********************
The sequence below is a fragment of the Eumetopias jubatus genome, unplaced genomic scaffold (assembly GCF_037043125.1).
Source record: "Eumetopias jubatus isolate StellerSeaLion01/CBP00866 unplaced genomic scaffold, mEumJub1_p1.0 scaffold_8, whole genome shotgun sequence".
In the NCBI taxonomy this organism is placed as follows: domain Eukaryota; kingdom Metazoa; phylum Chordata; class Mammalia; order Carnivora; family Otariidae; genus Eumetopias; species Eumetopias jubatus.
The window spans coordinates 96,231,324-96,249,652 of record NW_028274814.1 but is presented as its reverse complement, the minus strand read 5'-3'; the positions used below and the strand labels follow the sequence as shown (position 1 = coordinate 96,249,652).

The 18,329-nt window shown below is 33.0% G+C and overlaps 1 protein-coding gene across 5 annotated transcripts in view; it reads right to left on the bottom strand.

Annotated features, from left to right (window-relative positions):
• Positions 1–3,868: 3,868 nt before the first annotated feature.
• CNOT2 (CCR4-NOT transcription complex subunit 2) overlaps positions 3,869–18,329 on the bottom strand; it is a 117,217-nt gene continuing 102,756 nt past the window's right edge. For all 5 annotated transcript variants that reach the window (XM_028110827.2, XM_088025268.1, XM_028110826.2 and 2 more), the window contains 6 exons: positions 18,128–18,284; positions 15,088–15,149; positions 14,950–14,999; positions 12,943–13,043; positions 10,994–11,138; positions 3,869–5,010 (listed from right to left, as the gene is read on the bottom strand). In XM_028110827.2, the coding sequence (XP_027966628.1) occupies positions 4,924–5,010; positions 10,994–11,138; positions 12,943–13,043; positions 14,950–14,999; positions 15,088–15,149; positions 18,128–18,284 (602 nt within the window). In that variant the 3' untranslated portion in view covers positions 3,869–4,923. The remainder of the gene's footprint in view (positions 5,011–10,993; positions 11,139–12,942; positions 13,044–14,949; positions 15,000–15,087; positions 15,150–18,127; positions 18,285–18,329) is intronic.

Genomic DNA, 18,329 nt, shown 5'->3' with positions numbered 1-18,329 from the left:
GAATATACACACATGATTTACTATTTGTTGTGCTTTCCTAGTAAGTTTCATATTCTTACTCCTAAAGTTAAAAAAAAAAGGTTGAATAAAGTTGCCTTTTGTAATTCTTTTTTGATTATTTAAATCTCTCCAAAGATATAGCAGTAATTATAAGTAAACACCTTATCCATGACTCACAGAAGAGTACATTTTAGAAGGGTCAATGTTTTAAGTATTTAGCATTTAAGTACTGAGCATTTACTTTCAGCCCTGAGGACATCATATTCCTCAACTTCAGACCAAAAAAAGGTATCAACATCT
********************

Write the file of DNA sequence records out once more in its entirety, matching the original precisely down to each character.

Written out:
The sequence below is a fragment of the Eumetopias jubatus genome, unplaced genomic scaffold (assembly GCF_037043125.1).
Source record: "Eumetopias jubatus isolate StellerSeaLion01/CBP00866 unplaced genomic scaffold, mEumJub1_p1.0 scaffold_8, whole genome shotgun sequence".
In the NCBI taxonomy this organism is placed as follows: domain Eukaryota; kingdom Metazoa; phylum Chordata; class Mammalia; order Carnivora; family Otariidae; genus Eumetopias; species Eumetopias jubatus.
The window spans coordinates 96,231,324-96,249,652 of record NW_028274814.1 but is presented as its reverse complement, the minus strand read 5'-3'; the positions used below and the strand labels follow the sequence as shown (position 1 = coordinate 96,249,652).

The 18,329-nt window shown below is 33.0% G+C and overlaps 1 protein-coding gene across 5 annotated transcripts in view; it reads right to left on the bottom strand.

Annotated features, from left to right (window-relative positions):
• Positions 1–3,868: 3,868 nt before the first annotated feature.
• CNOT2 (CCR4-NOT transcription complex subunit 2) overlaps positions 3,869–18,329 on the bottom strand; it is a 117,217-nt gene continuing 102,756 nt past the window's right edge. For all 5 annotated transcript variants that reach the window (XM_028110827.2, XM_088025268.1, XM_028110826.2 and 2 more), the window contains 6 exons: positions 18,128–18,284; positions 15,088–15,149; positions 14,950–14,999; positions 12,943–13,043; positions 10,994–11,138; positions 3,869–5,010 (listed from right to left, as the gene is read on the bottom strand). In XM_028110827.2, the coding sequence (XP_027966628.1) occupies positions 4,924–5,010; positions 10,994–11,138; positions 12,943–13,043; positions 14,950–14,999; positions 15,088–15,149; positions 18,128–18,284 (602 nt within the window). In that variant the 3' untranslated portion in view covers positions 3,869–4,923. The remainder of the gene's footprint in view (positions 5,011–10,993; positions 11,139–12,942; positions 13,044–14,949; positions 15,000–15,087; positions 15,150–18,127; positions 18,285–18,329) is intronic.

Genomic DNA, 18,329 nt, shown 5'->3' with positions numbered 1-18,329 from the left:
GAATATACACACATGATTTACTATTTGTTGTGCTTTCCTAGTAAGTTTCATATTCTTACTCCTAAAGTTAAAAAAAAAAGGTTGAATAAAGTTGCCTTTTGTAATTCTTTTTTGATTATTTAAATCTCTCCAAAGATATAGCAGTAATTATAAGTAAACACCTTATCCATGACTCACAGAAGAGTACATTTTAGAAGGGTCAATGTTTTAAGTATTTAGCATTTAAGTACTGAGCATTTACTTTCAGCCCTGAGGACATCATATTCCTCAACTTCAGACCAAAAAAAGGTATCAACATCT